Improving childhood vaccine coverage is a priority for global health, but challenging in low and middle-income countries. Although previous research has sought to measure determinants of vaccination, most has limitations. We measure determinants using a clearly-defined hypothetical model, multi-faceted data, and modeling strategy that makes full use of the hypothesis and data.
We use linked, cross-sectional survey data from households, health facilities, patients and health offices in Uganda and Zambia, and Bayesian Structural Equation Modeling to quantify the proportion of variance in childhood vaccination that is explained by key determinants, controlling for known confounding.
We find evidence that the leading determinant of vaccination is different for different outcomes. For three doses of pentavalent vaccine, intent to vaccinate (on the part of the mother) is the leading driver, but for one dose of the vaccine, community access is a larger factor. For pneumococcal conjugate vaccine, health facility readiness is the leading driver. Considering specifically-modifiable determinants, improvements in cost, facility catchment populations and staffing would be expected to lead to the largest increase in coverage according to the model.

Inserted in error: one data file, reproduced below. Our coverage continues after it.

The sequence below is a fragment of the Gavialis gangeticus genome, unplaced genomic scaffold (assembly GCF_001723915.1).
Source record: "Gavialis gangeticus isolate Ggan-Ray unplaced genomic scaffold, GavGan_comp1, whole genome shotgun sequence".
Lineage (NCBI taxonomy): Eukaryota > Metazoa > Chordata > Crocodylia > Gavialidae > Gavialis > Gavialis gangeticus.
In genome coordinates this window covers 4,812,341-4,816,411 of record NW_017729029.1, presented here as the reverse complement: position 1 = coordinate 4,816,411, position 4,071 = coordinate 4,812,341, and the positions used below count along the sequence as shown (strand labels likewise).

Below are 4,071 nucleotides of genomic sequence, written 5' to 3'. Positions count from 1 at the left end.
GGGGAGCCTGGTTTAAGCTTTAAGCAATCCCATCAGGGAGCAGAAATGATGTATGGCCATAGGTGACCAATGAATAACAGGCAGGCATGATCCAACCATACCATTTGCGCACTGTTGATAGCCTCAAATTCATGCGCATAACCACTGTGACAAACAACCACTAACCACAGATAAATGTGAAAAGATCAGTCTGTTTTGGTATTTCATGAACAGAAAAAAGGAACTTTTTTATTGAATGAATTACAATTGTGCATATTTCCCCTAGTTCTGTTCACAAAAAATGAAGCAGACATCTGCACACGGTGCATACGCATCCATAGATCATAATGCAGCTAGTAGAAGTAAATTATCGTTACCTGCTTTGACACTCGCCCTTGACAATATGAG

This analysis measures vaccination determinants using improved methods over most existing research. It provides evidence that determinants should be approached in the context of relevant outcomes, and evidence of specific determinants that could have the greatest impact in these two countries, if targeted. Future studies should seek to improve our analytic framework, apply it in different settings, and utilize stronger study designs. Programs that focus on a particular determinant should use these results to select an outcome that is appropriate to measure their effectiveness. Vaccination programs in these countries should use our findings to better target interventions and continue progress against vaccine preventable diseases.
Phillips DE, Dieleman JL, Shearer JC, Lim SS. Childhood vaccines in Uganda and Zambia: Determinants and barriers to vaccine coverage. Vaccine. 5 Jul 2018; doi:10.1016/j.vaccine.2018.05.116